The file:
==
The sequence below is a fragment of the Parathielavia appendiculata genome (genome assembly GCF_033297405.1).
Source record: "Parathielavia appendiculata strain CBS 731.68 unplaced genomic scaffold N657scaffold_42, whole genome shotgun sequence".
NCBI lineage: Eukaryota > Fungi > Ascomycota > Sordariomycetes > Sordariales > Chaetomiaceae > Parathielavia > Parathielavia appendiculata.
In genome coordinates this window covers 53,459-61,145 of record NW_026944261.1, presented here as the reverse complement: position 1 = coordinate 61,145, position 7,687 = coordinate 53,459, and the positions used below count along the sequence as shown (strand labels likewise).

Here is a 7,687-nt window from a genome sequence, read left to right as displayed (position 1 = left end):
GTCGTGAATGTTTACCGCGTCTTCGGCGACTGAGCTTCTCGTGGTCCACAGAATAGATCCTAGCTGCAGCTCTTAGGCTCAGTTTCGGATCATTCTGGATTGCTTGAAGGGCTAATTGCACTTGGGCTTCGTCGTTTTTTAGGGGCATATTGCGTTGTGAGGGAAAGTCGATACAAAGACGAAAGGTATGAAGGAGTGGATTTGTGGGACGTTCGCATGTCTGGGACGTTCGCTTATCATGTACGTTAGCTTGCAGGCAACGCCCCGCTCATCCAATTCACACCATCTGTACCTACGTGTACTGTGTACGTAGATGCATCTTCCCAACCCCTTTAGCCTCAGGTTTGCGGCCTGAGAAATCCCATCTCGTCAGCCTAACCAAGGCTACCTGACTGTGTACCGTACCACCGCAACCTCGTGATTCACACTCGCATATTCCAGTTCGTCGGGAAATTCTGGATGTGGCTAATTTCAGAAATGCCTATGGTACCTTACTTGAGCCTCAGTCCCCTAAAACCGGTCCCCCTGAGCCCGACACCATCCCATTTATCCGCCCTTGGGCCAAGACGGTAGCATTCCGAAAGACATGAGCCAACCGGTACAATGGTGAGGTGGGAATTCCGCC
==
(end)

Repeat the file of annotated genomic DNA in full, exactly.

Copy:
The sequence below is a fragment of the Parathielavia appendiculata genome (genome assembly GCF_033297405.1).
Source record: "Parathielavia appendiculata strain CBS 731.68 unplaced genomic scaffold N657scaffold_42, whole genome shotgun sequence".
NCBI lineage: Eukaryota > Fungi > Ascomycota > Sordariomycetes > Sordariales > Chaetomiaceae > Parathielavia > Parathielavia appendiculata.
In genome coordinates this window covers 53,459-61,145 of record NW_026944261.1, presented here as the reverse complement: position 1 = coordinate 61,145, position 7,687 = coordinate 53,459, and the positions used below count along the sequence as shown (strand labels likewise).

Here is a 7,687-nt window from a genome sequence, read left to right as displayed (position 1 = left end):
GTCGTGAATGTTTACCGCGTCTTCGGCGACTGAGCTTCTCGTGGTCCACAGAATAGATCCTAGCTGCAGCTCTTAGGCTCAGTTTCGGATCATTCTGGATTGCTTGAAGGGCTAATTGCACTTGGGCTTCGTCGTTTTTTAGGGGCATATTGCGTTGTGAGGGAAAGTCGATACAAAGACGAAAGGTATGAAGGAGTGGATTTGTGGGACGTTCGCATGTCTGGGACGTTCGCTTATCATGTACGTTAGCTTGCAGGCAACGCCCCGCTCATCCAATTCACACCATCTGTACCTACGTGTACTGTGTACGTAGATGCATCTTCCCAACCCCTTTAGCCTCAGGTTTGCGGCCTGAGAAATCCCATCTCGTCAGCCTAACCAAGGCTACCTGACTGTGTACCGTACCACCGCAACCTCGTGATTCACACTCGCATATTCCAGTTCGTCGGGAAATTCTGGATGTGGCTAATTTCAGAAATGCCTATGGTACCTTACTTGAGCCTCAGTCCCCTAAAACCGGTCCCCCTGAGCCCGACACCATCCCATTTATCCGCCCTTGGGCCAAGACGGTAGCATTCCGAAAGACATGAGCCAACCGGTACAATGGTGAGGTGGGAATTCCGCC